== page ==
A roundup of today’s big stories in hyperlocal publishing, marketing, commerce, and technology…
Lyft is Said to Be Seeking a Buyer, Without Success (New York Times)
The company, which is based in San Francisco, has in recent months held talks or made approaches to sell itself to companies including General Motors, Apple, Google, Amazon, Uber and Didi Chuxing, according to a dozen people who spoke on the condition of anonymity because the discussions were private.
Google Local Business Cards or Posts About to Roll Out to Thousands of SMBs (Search Engine Land)
In March, Google started showing “Local Business Cards” as part of the Google Posts system. This allows content providers or businesses or candidates to control the content that appears in the carousel near the top of search results. Now it has been reported that Google will dramatically expand availability of Google Local Posts from a “few dozen” to “thousands” of small businesses.
Tackling the Problem of Measurement in Local (Street Fight)
“Google’s always had the disadvantage of being a more complex and opaque product than Facebook,” writes David Mihm, “but it feels like they’ve made almost zero progress on this front in the last eight years.”
How the Wall Street Journal Plans to Reach 3 Million Subscribers (Poynter)
Like many newspapers, The Wall Street Journal is betting that reader support will be a lynchpin of its business as print advertising continues to fade. So Dow Jones, the Journal’s publisher, has staked out an ambitious target: Reach 3 million subscribers by the end of 2017.
Why Augmented Reality Will Eventually Take Over Local (Street Fight)
Michael Boland: Soon, graphical overlays to the physical world will amplify everything from retail shopping (store navigation and product info), to finding a restaurant (ratings & reviews) to buying a home (values & specs). Utility will lead; marketing departments and jargon police can follow.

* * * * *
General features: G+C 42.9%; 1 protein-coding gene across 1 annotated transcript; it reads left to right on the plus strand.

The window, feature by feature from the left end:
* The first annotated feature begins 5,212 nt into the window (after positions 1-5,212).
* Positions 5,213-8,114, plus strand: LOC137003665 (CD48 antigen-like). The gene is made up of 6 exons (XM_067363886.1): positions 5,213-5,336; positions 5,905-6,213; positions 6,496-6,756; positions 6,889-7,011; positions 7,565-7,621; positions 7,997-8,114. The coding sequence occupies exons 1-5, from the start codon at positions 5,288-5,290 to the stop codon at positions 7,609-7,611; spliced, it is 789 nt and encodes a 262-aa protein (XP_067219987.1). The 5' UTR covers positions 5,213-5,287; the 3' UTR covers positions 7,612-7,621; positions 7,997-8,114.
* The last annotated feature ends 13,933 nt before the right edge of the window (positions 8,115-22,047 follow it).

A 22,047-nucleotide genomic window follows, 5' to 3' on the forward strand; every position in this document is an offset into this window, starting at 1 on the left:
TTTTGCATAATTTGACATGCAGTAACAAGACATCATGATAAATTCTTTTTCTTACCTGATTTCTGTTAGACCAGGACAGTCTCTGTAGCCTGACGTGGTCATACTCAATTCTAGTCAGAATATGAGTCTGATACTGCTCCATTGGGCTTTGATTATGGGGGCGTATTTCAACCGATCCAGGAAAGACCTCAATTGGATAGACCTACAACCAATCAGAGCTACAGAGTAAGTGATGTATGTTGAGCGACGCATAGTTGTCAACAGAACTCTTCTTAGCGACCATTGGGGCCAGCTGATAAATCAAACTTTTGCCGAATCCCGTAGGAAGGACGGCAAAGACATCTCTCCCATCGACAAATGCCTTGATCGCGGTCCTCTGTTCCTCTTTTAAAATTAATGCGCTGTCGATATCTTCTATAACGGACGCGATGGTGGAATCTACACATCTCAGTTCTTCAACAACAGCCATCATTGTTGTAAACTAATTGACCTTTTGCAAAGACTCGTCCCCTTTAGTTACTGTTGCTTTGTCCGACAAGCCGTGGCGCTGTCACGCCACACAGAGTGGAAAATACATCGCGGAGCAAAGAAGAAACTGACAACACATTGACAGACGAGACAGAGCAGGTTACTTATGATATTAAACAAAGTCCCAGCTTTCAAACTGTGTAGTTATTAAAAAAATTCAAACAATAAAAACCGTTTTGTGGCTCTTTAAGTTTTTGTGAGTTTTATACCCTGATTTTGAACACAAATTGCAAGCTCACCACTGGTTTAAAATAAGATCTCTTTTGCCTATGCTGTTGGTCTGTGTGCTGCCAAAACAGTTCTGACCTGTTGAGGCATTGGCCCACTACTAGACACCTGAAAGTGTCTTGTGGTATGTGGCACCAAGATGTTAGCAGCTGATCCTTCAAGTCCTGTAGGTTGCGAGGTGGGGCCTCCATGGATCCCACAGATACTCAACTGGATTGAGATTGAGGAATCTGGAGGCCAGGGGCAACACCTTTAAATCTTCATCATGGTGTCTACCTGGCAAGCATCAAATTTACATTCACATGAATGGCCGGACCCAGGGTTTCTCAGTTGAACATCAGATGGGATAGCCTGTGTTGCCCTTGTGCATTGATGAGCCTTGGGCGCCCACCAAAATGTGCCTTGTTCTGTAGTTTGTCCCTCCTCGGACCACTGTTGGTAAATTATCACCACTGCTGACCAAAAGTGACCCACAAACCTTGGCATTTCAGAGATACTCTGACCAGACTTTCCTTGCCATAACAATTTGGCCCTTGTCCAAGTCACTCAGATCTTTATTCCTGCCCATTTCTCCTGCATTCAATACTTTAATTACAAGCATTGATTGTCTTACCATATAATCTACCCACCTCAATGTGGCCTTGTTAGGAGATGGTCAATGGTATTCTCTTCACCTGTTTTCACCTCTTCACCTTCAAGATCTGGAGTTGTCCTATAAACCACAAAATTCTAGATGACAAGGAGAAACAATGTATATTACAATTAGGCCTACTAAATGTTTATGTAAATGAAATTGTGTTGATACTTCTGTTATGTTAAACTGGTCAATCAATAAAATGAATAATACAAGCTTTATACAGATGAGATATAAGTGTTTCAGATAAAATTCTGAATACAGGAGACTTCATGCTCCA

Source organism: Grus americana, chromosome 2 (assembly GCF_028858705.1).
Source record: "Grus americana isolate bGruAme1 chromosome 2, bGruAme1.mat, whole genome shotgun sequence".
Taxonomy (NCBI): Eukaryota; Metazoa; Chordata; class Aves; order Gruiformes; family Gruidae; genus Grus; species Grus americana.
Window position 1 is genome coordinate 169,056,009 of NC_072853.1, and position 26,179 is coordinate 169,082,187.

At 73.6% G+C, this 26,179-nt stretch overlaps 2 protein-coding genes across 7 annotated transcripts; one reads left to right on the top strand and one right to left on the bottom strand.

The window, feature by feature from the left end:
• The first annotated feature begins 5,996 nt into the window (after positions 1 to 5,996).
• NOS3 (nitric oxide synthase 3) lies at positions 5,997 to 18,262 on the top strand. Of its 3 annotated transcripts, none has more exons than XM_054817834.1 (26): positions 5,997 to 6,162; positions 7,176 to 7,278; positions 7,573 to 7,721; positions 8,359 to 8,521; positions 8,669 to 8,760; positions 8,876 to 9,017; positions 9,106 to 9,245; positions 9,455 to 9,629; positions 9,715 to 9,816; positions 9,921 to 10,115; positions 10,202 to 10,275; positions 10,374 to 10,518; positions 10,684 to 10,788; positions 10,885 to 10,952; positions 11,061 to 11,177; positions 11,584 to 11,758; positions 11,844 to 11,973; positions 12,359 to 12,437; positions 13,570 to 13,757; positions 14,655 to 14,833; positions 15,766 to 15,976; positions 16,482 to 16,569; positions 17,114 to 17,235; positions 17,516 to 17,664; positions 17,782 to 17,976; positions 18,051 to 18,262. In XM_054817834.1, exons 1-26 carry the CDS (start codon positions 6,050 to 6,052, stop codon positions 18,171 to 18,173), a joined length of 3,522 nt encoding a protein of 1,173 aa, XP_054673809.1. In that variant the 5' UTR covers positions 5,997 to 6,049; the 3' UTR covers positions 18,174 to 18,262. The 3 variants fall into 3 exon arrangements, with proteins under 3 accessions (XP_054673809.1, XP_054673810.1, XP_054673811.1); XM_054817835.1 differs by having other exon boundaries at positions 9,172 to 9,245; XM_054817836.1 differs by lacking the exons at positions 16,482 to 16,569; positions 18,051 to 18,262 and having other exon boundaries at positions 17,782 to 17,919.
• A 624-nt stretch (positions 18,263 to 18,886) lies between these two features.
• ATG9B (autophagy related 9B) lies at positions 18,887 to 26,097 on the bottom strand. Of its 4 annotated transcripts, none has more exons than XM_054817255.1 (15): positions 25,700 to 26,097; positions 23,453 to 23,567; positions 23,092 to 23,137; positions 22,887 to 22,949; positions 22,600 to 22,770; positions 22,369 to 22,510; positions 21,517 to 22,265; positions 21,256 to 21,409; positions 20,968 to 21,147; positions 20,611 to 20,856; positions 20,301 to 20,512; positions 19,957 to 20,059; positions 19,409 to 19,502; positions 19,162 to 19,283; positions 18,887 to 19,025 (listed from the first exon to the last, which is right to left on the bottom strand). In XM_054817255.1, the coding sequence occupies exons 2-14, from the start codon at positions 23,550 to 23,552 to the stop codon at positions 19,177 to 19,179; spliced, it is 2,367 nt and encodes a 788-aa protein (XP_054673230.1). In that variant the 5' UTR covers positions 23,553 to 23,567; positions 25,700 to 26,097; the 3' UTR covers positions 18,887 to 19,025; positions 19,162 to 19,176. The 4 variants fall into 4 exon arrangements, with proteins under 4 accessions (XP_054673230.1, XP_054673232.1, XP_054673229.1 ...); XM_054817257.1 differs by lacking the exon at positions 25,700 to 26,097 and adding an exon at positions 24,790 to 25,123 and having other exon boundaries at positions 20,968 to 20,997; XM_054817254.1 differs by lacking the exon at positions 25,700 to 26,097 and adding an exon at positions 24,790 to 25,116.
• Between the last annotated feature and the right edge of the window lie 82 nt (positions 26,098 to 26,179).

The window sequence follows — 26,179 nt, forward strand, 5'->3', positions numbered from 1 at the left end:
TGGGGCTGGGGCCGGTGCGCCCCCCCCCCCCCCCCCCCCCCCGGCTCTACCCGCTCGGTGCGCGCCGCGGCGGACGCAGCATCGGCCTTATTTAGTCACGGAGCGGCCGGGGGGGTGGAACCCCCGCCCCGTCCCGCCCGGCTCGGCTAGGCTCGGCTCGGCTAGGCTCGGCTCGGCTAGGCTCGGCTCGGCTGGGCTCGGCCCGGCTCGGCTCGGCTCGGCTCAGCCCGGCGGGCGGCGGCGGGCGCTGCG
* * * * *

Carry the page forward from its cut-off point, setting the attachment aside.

Facebook Suspends Domain Insights, Changing Rules of the Road for New Publishers (Digiday)
On the last day of June, Facebook dammed up a stream of audience data that publishers once used to see how their content performed inside Facebook. Late last week, it acknowledged that it may not turn the tap back on, either. Specifically, Facebook noted that it was cutting off new access to Domain Insights, a tool that gave website developers access to rudimentary information about how a site’s externally hosted content performed when users shared it inside Facebook.
Local Deals Startup Retale Taps Into Messenger Bots (VentureBeat)
Location-based shopping company Retale launched its Facebook Messenger RetaleBot today. Retale connects 25 million monthly active visitors a month to deals and discounts at stores near their location.
B2B Executives Use Marketing Analytics to Boost the Bottom Line (eMarketer)
More B2B marketers are tapping into the world of marketing analytics in an effort to improve ROI and try to more efficiently allocate their marketing dollars. In fact, as executives at B2B firms increasingly realize, many of these marketing analytics efforts are having a noticeable impact on their bottom line.